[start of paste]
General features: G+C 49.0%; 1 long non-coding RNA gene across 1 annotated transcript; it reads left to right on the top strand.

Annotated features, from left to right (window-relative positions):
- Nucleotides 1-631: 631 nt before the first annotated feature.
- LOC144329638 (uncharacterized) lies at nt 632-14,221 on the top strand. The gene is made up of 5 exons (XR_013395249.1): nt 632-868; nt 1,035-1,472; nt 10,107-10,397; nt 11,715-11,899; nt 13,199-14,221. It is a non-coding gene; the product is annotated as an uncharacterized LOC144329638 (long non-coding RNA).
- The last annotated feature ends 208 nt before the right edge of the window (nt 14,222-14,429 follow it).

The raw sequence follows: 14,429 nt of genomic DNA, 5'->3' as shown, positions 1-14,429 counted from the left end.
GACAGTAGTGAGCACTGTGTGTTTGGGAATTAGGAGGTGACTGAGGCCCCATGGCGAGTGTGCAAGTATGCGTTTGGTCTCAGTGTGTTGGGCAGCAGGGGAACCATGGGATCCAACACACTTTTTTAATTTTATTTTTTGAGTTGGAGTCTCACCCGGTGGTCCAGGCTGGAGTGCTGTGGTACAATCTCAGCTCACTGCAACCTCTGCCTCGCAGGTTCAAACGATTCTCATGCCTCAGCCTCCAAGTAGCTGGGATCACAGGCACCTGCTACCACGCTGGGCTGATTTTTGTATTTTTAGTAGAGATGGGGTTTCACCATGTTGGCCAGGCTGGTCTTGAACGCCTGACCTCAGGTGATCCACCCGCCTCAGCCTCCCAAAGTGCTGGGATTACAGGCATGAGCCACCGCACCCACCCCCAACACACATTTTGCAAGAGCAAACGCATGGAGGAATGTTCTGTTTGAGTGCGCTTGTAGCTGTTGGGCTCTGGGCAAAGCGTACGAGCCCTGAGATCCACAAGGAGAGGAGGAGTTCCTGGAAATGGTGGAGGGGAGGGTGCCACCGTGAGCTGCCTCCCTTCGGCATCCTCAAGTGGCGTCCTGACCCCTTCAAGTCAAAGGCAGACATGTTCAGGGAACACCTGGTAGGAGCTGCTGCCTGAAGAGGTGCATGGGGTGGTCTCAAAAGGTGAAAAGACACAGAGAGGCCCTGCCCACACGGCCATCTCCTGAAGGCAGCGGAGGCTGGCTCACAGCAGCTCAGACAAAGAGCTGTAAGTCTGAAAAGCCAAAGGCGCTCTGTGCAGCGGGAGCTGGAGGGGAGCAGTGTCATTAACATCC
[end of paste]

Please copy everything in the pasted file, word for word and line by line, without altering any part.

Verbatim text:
General features: G+C 49.0%; 1 long non-coding RNA gene across 1 annotated transcript; it reads left to right on the top strand.

Annotated features, from left to right (window-relative positions):
- Nucleotides 1-631: 631 nt before the first annotated feature.
- LOC144329638 (uncharacterized) lies at nt 632-14,221 on the top strand. The gene is made up of 5 exons (XR_013395249.1): nt 632-868; nt 1,035-1,472; nt 10,107-10,397; nt 11,715-11,899; nt 13,199-14,221. It is a non-coding gene; the product is annotated as an uncharacterized LOC144329638 (long non-coding RNA).
- The last annotated feature ends 208 nt before the right edge of the window (nt 14,222-14,429 follow it).

The raw sequence follows: 14,429 nt of genomic DNA, 5'->3' as shown, positions 1-14,429 counted from the left end.
GACAGTAGTGAGCACTGTGTGTTTGGGAATTAGGAGGTGACTGAGGCCCCATGGCGAGTGTGCAAGTATGCGTTTGGTCTCAGTGTGTTGGGCAGCAGGGGAACCATGGGATCCAACACACTTTTTTAATTTTATTTTTTGAGTTGGAGTCTCACCCGGTGGTCCAGGCTGGAGTGCTGTGGTACAATCTCAGCTCACTGCAACCTCTGCCTCGCAGGTTCAAACGATTCTCATGCCTCAGCCTCCAAGTAGCTGGGATCACAGGCACCTGCTACCACGCTGGGCTGATTTTTGTATTTTTAGTAGAGATGGGGTTTCACCATGTTGGCCAGGCTGGTCTTGAACGCCTGACCTCAGGTGATCCACCCGCCTCAGCCTCCCAAAGTGCTGGGATTACAGGCATGAGCCACCGCACCCACCCCCAACACACATTTTGCAAGAGCAAACGCATGGAGGAATGTTCTGTTTGAGTGCGCTTGTAGCTGTTGGGCTCTGGGCAAAGCGTACGAGCCCTGAGATCCACAAGGAGAGGAGGAGTTCCTGGAAATGGTGGAGGGGAGGGTGCCACCGTGAGCTGCCTCCCTTCGGCATCCTCAAGTGGCGTCCTGACCCCTTCAAGTCAAAGGCAGACATGTTCAGGGAACACCTGGTAGGAGCTGCTGCCTGAAGAGGTGCATGGGGTGGTCTCAAAAGGTGAAAAGACACAGAGAGGCCCTGCCCACACGGCCATCTCCTGAAGGCAGCGGAGGCTGGCTCACAGCAGCTCAGACAAAGAGCTGTAAGTCTGAAAAGCCAAAGGCGCTCTGTGCAGCGGGAGCTGGAGGGGAGCAGTGTCATTAACATCC